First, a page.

WASHINGTON (MEDIA GENERAL) — The last few decades of Hillary Clinton’s life have passed in the hermetically sealed environs of chauffeured cars and marble buildings.
Aides attend to her every need. Secret Service agents clear paths and ensure safety.
But the Democratic nominee’s early years, from suburban Chicago all the way to Connecticut, began far less fancily.
A review of several sit-downs in 1993, when the new first lady displayed far more candor with journalists, proves the public-private wall she built over several decades in the unforgiving public eye wasn’t always so high.
Behind it, we find a shockingly normal person.
In fact, Clinton’s interests and indulgences match those of many average American: movies, books and dancing.
Clinton is a bibliophile through and through.
Speaking to Parade Magazine’s Dotson Rader in February 1993, Clinton tells him, “I record all the names of all the books I read.”
She has to, because the list spans seven decades.
Growing up, Clinton says, “I read voraciously and I read lots of things,” including one stone cold conservative you’d never expect: Ayn Rand.
Of Rand, a favorite of Republican Speaker of the House Paul Ryan, Clinton recalls during her teens that “there wasn’t any one person or particular movement that captured me so much as just the explosion of knowledge I was exposed to.”
Clinton also got really into the “scary” possibility of “overwhelming control invested in anything, government or big business or anything.”
That’s why Clinton was “fascinated” with George Orwell’s “1984” and Aldous Huxley’s “Brave New World.”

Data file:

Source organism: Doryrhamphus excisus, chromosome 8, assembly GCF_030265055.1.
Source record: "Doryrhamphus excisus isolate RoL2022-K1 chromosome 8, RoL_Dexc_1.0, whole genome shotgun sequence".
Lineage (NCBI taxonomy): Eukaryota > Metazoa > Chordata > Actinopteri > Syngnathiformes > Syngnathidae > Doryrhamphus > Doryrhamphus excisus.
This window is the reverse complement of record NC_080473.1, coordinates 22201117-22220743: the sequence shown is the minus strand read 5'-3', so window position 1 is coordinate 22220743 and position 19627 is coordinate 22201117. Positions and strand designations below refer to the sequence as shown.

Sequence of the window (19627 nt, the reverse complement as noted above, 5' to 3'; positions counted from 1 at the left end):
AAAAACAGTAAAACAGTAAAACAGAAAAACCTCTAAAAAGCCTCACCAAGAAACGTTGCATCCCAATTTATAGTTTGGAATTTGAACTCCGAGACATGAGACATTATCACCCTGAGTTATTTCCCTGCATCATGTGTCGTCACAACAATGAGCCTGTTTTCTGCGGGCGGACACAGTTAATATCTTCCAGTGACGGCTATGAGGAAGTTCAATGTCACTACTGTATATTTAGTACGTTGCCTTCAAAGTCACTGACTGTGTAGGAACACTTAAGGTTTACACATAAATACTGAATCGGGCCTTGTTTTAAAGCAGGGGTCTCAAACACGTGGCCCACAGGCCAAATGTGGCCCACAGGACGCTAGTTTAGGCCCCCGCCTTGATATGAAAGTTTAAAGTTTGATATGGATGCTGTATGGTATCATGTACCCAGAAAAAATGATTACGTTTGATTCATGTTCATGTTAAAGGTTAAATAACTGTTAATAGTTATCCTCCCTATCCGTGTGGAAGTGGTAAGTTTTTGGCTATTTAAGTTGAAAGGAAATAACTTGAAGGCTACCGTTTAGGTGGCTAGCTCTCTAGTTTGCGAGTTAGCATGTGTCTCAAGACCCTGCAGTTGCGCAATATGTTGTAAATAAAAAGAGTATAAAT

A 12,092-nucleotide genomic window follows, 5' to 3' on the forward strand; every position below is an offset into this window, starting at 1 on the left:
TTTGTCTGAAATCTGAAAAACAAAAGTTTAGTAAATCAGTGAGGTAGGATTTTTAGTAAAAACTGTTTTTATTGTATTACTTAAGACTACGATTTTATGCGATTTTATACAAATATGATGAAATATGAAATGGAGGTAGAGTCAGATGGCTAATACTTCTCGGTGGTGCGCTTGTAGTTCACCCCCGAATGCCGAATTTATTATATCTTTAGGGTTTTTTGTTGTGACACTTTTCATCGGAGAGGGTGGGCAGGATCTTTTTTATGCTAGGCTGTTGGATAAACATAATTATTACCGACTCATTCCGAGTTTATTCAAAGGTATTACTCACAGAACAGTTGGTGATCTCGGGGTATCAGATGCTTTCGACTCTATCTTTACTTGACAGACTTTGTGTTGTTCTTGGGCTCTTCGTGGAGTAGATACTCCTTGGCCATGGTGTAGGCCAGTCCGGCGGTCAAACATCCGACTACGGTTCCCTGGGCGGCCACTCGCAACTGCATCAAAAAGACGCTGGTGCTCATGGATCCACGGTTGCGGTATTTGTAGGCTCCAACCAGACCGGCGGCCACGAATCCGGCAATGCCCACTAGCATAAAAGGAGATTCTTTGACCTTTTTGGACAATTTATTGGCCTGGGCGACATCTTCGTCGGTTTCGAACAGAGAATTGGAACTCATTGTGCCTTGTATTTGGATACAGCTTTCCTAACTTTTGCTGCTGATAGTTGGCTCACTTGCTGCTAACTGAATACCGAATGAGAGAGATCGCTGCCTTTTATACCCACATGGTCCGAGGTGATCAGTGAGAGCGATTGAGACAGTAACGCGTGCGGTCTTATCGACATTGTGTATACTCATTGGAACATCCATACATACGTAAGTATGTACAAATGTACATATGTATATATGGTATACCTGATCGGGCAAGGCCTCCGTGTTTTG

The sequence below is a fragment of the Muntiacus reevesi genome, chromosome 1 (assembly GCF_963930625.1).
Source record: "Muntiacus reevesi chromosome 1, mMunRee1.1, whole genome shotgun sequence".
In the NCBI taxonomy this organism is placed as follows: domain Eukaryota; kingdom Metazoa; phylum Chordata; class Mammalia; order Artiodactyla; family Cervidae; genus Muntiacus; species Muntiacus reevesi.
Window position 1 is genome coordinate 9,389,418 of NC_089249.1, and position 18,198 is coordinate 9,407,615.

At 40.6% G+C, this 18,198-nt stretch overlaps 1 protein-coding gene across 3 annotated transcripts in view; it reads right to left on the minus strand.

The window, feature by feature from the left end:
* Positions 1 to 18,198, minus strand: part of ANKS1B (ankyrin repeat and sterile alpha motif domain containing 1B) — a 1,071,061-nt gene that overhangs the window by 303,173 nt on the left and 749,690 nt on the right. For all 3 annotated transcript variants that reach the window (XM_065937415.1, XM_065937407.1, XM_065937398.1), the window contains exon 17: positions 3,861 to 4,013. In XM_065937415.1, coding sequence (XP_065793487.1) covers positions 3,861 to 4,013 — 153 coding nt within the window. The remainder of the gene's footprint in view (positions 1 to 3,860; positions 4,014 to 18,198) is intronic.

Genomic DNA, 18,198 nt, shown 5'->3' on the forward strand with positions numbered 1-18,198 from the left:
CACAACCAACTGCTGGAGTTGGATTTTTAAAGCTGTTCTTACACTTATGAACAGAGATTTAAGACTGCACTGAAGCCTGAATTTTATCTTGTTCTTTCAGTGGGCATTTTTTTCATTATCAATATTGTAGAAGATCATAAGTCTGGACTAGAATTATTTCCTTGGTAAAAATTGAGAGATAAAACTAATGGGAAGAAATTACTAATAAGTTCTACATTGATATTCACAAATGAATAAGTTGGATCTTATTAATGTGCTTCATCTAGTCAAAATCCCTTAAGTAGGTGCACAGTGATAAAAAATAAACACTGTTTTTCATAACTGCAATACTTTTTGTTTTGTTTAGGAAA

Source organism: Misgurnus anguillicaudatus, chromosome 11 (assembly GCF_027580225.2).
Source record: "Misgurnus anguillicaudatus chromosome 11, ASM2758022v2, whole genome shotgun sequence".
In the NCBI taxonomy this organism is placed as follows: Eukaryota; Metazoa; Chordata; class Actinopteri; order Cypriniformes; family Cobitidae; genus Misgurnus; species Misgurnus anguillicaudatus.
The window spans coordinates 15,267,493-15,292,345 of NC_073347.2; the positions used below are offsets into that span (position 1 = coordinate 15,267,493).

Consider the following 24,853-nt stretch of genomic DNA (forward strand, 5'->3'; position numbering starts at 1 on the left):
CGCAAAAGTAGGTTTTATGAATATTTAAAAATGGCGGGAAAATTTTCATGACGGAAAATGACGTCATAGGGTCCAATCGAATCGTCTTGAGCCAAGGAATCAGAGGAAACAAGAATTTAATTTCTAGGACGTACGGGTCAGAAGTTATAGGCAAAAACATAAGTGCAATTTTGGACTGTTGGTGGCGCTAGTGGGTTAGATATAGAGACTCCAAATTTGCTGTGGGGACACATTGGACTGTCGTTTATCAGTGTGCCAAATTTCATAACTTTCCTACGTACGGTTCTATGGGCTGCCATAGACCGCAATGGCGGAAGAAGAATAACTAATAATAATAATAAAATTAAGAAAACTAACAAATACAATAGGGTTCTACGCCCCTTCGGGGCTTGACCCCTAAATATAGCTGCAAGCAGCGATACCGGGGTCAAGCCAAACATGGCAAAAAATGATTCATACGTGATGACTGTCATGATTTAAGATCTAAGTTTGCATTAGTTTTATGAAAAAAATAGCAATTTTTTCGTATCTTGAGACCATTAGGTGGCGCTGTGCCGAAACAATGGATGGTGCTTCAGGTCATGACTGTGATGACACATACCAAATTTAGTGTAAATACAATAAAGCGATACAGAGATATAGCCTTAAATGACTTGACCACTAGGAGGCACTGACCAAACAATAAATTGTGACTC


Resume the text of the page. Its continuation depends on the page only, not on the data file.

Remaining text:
Today, the Democratic standard-bearer and devout Methodist is still known to carry a dog-eared Bible in her bag wherever she goes.
One of Hillary and Bill Clinton’s shared loves is movies.
In New Haven, Connecticut, during their time at Yale Law School, the couple would go on frequent dates to a little house-turned-cinema called Lincoln Theater, which the former secretary of state remembers being “an old garage.”
Clinton described the duo as “movie freaks” who would “go to four movies in a row.”
At the time, the Lincoln Theater mostly showed foreign films.
During one particularly bad blizzard in the 1970s, Hillary and Bill got the idea to veg out in front of the silver screen. But there were two problems: they couldn’t drive there and the theater was likely closed.
Fortunately, they called and the theater owner told them “If you get here, I’ll put the film on.”
Clinton remembers, “We must have walked through knee-deep snow for two and a half hours to get there and just laughing. I mean, you know, we had just so much fun. We just had a great time.”
As the nation’s first family two decades hence, the Clintons took it one step further, frequently inviting Hollywood power players to the White House to wine, dine and screen new films.
Most Washington elites prefer to cut a deal, not a rug — Clinton excepted.
As an undergraduate student at Wellesley in the late 1960s, “She enjoyed parties; dancing to Elvis, the Beatles, and the Supremes,” reports Carl Bernstein in his book “A Woman in Charge.”
That’s not to say Clinton is spectacularly skilled on the dance floor, but she surely enjoys it.
In a now-famous trip to South Africa in 2012, the soon outgoing secretary of state danced in a shimmering blue dress coat — employing both hands and feet — as a woman wearing an animal print halter dress grinds on her in front of a semicircle of encouragers.
Most other dance breaks have been of a milder nature.
Follow Chance Seales on Twitter: @ChanceSeales